Mostly seeds and leaves of: Poaceae, Cyperaceae, Restionaceae, Juncaceae, Polygonaceae, Portulaceae, Caryophyllaceae, Brassicaceae, Rosaceae, Fabaceae, Geraniaceae, Thymelaceae, Apiaceae, Epacridaceae, Primulaceae, Convolvulaceae, Boraginaceae, Scrophulariaceae, Plantaginaceae, Rubiaceae, Asteraceae and Hydrocharitaceae; also cereal crops; diet varies with availability of plant species. Also takes a few insects (Orthoptera, Coleoptera, Diptera and Lepidoptera); in captivity eats meat and fish. Herbage eaten most in winter and spring, seeds and insects in summer. Young chicks given worms , insects and tadpoles as well as plant material; by 14 days of age, diet as adult. Diurnal; forages on ground in pastures and paddocks; also on exposed mud. Gleans and pecks at ground and seedheads ; grasps herbage and pulls seeds off with tip of bill; in orchards takes fruit from ground or low branches, sometimes hopping onto branches; chases flying moths. A secondary grazer, requiring primary grazers to maintain suitable habitat.

Sounds and Vocal Behavior

Characteristic aggressive call of pairs is loud, rasping, antiphonal “see-saw”. Also various grunts, a repeated click call, sharp and harsh alarm calls, and screaming calls when chased or attacked. Noisy early in morning and in evening; also calls at night.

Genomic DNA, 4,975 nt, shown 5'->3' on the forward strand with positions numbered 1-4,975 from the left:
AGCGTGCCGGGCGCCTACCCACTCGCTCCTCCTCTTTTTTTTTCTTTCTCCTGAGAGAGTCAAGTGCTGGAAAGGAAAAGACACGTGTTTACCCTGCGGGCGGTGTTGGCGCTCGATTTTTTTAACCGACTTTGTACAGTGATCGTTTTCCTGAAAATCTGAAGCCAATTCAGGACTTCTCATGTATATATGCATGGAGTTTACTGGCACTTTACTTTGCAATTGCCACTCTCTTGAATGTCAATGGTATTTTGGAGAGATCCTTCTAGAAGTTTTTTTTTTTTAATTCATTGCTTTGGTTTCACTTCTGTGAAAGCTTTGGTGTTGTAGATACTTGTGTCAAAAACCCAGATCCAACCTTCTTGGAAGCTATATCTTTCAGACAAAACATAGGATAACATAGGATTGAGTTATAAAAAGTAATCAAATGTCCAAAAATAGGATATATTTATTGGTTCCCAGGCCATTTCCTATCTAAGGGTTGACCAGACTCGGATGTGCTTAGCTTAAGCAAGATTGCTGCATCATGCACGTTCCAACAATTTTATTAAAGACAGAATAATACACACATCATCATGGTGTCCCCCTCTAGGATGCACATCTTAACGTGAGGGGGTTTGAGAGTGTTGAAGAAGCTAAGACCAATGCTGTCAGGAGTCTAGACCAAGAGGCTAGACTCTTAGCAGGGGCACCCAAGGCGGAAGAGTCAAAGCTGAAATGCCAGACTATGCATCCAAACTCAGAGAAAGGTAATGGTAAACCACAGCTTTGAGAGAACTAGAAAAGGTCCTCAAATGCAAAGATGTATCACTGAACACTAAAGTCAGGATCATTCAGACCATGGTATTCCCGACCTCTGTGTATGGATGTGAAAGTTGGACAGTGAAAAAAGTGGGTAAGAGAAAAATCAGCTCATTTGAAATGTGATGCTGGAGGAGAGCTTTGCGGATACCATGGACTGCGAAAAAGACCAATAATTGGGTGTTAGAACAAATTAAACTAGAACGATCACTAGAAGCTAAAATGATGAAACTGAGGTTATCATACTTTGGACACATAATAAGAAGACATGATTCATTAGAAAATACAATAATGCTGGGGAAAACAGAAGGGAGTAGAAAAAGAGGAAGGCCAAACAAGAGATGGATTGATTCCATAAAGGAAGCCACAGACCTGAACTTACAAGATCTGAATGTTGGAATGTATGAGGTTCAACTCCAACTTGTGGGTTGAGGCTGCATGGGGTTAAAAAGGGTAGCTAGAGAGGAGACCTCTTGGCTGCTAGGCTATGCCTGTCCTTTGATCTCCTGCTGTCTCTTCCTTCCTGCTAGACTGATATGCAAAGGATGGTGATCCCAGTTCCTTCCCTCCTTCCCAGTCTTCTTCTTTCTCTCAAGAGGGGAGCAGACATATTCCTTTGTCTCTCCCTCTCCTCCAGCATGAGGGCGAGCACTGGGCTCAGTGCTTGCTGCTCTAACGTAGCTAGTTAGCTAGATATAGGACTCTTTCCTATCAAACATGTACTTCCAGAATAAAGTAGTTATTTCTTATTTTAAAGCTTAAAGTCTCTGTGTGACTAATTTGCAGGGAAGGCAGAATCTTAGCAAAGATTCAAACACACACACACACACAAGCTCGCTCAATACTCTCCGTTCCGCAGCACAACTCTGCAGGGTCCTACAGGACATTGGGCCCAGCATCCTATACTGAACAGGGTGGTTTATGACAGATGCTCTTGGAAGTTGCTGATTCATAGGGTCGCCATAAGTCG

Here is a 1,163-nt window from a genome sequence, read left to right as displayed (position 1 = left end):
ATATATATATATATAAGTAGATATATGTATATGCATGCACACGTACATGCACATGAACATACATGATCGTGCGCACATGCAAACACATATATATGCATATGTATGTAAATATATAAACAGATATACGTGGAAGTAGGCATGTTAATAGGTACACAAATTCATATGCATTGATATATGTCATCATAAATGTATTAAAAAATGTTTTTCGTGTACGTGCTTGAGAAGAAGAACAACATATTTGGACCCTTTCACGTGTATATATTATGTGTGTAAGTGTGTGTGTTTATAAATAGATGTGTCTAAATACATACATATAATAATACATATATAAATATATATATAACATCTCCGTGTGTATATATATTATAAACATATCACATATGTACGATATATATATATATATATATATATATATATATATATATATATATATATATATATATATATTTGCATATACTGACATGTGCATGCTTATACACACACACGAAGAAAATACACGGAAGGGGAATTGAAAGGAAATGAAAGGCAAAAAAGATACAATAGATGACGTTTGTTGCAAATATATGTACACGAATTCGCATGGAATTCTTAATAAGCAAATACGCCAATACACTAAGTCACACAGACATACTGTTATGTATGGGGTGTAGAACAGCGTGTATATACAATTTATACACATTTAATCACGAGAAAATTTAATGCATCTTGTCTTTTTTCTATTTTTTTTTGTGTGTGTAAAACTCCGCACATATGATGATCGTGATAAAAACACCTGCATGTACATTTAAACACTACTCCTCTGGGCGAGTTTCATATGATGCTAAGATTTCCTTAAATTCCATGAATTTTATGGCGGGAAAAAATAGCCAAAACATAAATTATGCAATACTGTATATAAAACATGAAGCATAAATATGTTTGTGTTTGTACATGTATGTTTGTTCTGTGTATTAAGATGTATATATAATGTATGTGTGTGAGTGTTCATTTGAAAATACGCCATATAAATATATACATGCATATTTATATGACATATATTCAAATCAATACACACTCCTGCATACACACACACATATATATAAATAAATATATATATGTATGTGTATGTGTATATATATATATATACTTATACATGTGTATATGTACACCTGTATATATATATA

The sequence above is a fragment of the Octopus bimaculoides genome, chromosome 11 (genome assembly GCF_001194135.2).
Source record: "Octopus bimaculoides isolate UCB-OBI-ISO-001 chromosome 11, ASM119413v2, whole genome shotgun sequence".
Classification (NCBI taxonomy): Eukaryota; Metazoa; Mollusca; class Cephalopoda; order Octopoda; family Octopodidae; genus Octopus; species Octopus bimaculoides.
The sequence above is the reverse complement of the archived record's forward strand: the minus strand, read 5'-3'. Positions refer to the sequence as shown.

Jul–Jan, usually Aug–Nov; determined by rainfall, as dependent on fresh young plant growth. Monogamous or polygamous, usually polyandrous; permanently territorial in groups of 2–17 birds consisting of 2–5 breeding adults, plus young usually up to 2 years old. Breeding unit usually adult pair, or trio of 2 males (often brothers) and 1 female; rarely has 2 females (sisters). Adults normally associate for life. All males perform copulations. Sex-ratio biased towards males. Adults share all territorial and breeding duties; young of previous year sometimes help with breeding duties; first-brood young sometimes feed and brood second-brood chicks. Nest a bulky woven cup of grass, reeds or herbage, well concealed in tall, thick vegetation such as rushes, reeds, sedges, tussocks, ferns, prickly bushes, occasionally thistles. Built 10–120 cm above ground or over water, almost always on edge of stream, dam, lagoon or pond; sometimes under overhang or in hole in creek bank; concealed overhead with woven stems; entrance leads towards water. Also constructs 1–7 brood nests after eggs hatch; usually in exposed location and often untidier and bulkier than egg-nests. Usually 5–8 eggs (3–9), laid at daily intervals; incubation 19–25 days (usually 22); eggs normally hatch within 48 hours; downy chick black (fading to dark brown), bill black with large white egg-tooth, pink base to upper mandible, and narrow lavender saddle, iris black, legs and feet grey-black; chicks semi-precocial and nidifugous; leave nest 1–2 days after hatching; become self-feeding  after 1–2 weeks but fed for 8 weeks; tended closely for 3–4 weeks and then less frequently until 6 weeks old; usually remain with parents until 9–15 months; post-juvenile moult occurs before first winter. Able to breed in first year. Hatching success 89%; survival of young  to 4 months 46% in adult pairs and 61% in trios; survival higher in adult groups than first-year groups. Often rears 2 broods per season, sometimes 3.